In 1939, a year after Wen Fu's accident, Winnie has another baby: a baby girl whom Wen Fu does not come visit until two days after Winnie has given birth. Winnie names the girl Yiku, which means "pleasure over bitterness." After Wen Fu creates a massive disruption in the hospital, Winnie calms her baby down, telling her that she will have a good life, which she believed was a lie.
Six months after having given birth, Winnie's servant girl approaches her and tells her she is going to leave. When Winnie forces her to tell her why, the servant girl reveals that Wen Fu has raped her. Winnie does not say anything initially but sends the servant girl off with three months worth of wages and a good recommendation. But when Winnie hears of the girl's death, she confronts Wen Fu. The girl had tried to give herself an abortion when she heard she was pregnant with Wen Fu's child and had died in the process. Wen Fu becomes enraged when Winnie stands up to him, and Winnie continues to stand up to him until he begins to take his anger out on Yiku. When he begins to slap her hard, over and over, Winnie begs forgiveness so that he would leave their child alone. Yiku becomes a strange child after that: pulling out her own hair, not crying, never looking people in the eye. By the time Winnie is six or seven months pregnant with another baby, she sees that Yiku is beginning to look ill. One day when the child is very sick Winnie goes to where Wen Fu is playing mah jong with a doctor and other men, but Wen Fu ignores her and tells her he does not care if the child dies. He then tells the doctor not to go because his wife is hysterical. Winnie returns to the house, not knowing what to do, but when Yiku begins to shake she takes the baby to where the doctor and Wen Fu are. When Wen Fu sees the baby, he blames Winnie for not having told him. Yiku dies at the hospital.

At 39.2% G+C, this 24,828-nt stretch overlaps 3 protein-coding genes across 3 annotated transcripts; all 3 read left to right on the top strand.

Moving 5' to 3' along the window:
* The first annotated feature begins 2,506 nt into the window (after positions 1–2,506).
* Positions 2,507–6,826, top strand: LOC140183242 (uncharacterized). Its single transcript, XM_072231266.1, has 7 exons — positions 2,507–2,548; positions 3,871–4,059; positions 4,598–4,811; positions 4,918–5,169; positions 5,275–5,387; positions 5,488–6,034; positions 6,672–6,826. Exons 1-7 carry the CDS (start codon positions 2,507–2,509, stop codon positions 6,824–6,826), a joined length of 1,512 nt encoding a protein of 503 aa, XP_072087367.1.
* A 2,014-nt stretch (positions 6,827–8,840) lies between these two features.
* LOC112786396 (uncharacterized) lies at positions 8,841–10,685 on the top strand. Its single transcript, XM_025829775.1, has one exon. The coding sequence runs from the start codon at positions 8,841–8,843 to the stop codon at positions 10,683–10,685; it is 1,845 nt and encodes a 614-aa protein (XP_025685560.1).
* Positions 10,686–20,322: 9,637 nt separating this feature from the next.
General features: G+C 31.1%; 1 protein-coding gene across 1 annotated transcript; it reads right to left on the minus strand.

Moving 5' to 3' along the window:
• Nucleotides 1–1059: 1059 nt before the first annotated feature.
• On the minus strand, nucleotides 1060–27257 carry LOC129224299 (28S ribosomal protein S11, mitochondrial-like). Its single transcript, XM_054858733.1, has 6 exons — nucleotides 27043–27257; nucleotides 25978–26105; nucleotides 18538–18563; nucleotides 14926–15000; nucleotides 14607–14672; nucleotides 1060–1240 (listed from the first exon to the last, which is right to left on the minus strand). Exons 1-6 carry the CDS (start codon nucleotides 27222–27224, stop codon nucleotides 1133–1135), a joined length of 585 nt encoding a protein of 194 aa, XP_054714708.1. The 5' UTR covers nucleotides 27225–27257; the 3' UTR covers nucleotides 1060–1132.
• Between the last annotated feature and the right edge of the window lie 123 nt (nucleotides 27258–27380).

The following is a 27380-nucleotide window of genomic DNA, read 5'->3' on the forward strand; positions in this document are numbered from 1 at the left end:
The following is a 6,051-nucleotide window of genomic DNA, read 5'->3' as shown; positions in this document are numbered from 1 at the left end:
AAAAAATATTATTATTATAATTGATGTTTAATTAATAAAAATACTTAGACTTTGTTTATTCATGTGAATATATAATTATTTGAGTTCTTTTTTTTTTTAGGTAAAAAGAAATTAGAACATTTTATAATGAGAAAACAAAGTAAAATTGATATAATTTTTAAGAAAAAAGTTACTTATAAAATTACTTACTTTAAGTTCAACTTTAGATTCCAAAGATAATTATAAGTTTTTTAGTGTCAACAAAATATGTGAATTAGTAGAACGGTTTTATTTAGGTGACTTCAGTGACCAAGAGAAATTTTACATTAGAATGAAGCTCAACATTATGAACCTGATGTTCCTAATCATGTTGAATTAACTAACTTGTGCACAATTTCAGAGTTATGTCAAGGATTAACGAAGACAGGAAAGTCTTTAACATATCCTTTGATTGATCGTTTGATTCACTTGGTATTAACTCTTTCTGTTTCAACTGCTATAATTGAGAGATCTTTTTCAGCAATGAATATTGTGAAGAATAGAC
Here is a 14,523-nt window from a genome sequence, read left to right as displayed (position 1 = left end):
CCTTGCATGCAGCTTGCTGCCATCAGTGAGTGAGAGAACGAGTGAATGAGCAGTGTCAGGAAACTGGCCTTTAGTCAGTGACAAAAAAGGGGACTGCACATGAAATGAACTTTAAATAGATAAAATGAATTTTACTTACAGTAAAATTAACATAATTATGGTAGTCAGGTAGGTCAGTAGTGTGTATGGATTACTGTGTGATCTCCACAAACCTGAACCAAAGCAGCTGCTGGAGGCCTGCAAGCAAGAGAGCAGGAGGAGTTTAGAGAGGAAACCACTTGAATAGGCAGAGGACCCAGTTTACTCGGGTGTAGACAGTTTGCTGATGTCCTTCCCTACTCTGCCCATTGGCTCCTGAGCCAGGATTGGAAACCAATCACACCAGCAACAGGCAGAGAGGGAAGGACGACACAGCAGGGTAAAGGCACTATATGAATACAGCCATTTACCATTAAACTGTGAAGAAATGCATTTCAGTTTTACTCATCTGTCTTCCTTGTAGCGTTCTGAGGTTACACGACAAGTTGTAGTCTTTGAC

Wen Fu becomes more and more of a monster as the story evolves: he kills a pig on the road to Kunming for no reason, he beats his child, he calls his wife a whore, he rapes and rages. In these chapters Wen Fu's physical self becomes a reflection of his inner cruelty. He literally begins to look like a monster, acquiring his deformity of one bad eye. This idea of having a bad eye is symbolic and illustrates Wen Fu's ability to "see." He does not see or care to see the harm that he is doing to others.
As a result of Wen Fu's behavior and of the war that is going on during all of this, Winnie is changing. She is no longer the naïve girl who cannot go to the bathroom in front of others, and she is no longer the girl that hopes and dreams. Now she believes that when she promises her daughter a good life, she is lying. Now she believes that when Yiku dies it is "good for [her]" because she has escaped. Also, she had named her first stillborn child "sorrowfree" because it did not have a chance to suffer since life, as Winnie has come to learn, brings suffering with it.
Winnie explains that she cannot forgive. Winnie, as an introduction to the last chapter of this section, had told the story of one of Jimmy Louie's sermons. She said he had given a sermon called "Jesus Forgives, Can You?" She tells Pearl that she liked this sermon very much and that it had given her a certain amount of peace and that she had tried to forgive. She had tried to use the ideas behind it in her daily life, and she had tried to release her anger. But, in the end, she could not. By the time the chapter ends, Winnie asks her daughter that had she seen her own child die the way she did of her own children, would she be able to forgive?
Amy Tan often uses stories such as the one illustrated above about the sermon to frame her chapters. By beginning with a story that Pearl would be able to relate to and by ending with a reference to that same story, Tan is using this framing device to tie two lives together. Bringing Winnie's distant life in China into Pearl's life in America constructs a life both Winnie and Pearl share—a life they had once shared with Jimmy Louie as well.